More than being an incredible photographer, which he is, Jeremy’s also found a way to use his talent to love people, do something meaningful, and improve the world around him – and inspire others to do the same.
I drink one cup a morning to wake me up.
“If I lost every image I’ve ever created, I’d be fine with it. It would just give me an excuse to start over and re-invent myself. Sounds fun actually.”
I’m a night-owl by default, but I’m not allowed to act that way because I have kids. So I stick to a pretty traditional schedule. I go to bed by midnight and I’m usually up at 7am with my kids.
Social media and email. They’re both necessary evils. I love and hate them both. But I hate email more than I love it. It’s an eternal game of Whack-A-Mole. You can’t win.
When I took out a 10K loan to buy all my initial gear. I’m all about being debt-free now so it probably wasn’t the best decision. But hey, I got all my gear and launched a career.¬†
I think the biggest risks, though, are the two or three times I left something very comfortable for a big dream. Like when I left an ad agency to start my own design company. And then when I left my design company to become a photographer. Both were huge but important risks.
I don’t get much feedback on my work, but I’m always getting feedback on my ideas from my wife, business manager and close friends. They’re all brutally honest with me and they tell me when the ideas suck. It’s good for me. I need it. I’m usually just asking them questions like "Is this a good idea?? and is it worth pursuing?" That kind of stuff.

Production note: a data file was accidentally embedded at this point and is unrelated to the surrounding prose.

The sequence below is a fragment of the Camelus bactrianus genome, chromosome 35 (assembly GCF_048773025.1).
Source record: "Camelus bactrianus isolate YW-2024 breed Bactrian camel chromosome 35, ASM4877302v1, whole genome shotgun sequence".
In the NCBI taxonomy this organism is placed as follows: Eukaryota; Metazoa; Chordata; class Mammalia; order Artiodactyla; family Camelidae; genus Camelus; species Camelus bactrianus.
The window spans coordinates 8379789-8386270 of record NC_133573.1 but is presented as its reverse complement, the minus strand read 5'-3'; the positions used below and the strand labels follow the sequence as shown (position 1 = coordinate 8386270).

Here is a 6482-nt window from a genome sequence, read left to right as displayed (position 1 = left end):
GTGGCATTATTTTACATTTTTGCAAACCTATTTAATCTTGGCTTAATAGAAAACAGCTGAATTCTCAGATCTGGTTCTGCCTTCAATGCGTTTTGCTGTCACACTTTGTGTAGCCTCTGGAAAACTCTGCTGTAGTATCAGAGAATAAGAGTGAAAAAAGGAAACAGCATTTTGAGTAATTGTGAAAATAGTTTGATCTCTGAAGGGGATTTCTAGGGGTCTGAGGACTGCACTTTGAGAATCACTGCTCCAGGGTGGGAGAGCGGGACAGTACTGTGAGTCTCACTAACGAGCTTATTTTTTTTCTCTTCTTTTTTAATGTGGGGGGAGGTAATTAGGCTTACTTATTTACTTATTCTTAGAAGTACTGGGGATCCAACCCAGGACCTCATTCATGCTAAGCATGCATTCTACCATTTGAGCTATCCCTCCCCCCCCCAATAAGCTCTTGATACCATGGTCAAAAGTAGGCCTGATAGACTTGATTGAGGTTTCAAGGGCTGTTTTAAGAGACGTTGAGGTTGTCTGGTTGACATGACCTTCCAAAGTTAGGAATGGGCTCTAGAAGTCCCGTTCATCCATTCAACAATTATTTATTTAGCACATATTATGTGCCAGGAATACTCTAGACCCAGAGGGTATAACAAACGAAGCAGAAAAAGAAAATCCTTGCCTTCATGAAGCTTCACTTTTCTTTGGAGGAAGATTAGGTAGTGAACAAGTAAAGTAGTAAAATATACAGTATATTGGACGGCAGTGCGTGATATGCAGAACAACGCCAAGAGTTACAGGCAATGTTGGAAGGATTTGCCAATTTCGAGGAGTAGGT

Evernote. (Best app in the world)
My iPhone of course. (It has a decent camera.)
A DSLR would be good.
Then a couple of throwing stars. You know, just in case.
EVERY way. Can that be my answer? I’m still pretty new to this game (6 years). People talk to me like I’m some established pro but I still see myself as a developing beginner. I’ve seriously got a very long way to go.
I’ve had moments of hitting my creative stride. Like this:¬†https://vimeo.com/22716246
But most of the time, I don’t like my work. It’s a healthy dislike, though. I always know how much improvement I have to make. If I lost every image I’ve ever created, I’d be fine with it. It would just give me an excuse to start over and re-invent myself. Sounds fun actually. But in the bigger picture, I’m happy with what I’m creating and having a lot of fun exploring new technology and mixing it with old techniques. When I get to do that, I’m really in my element.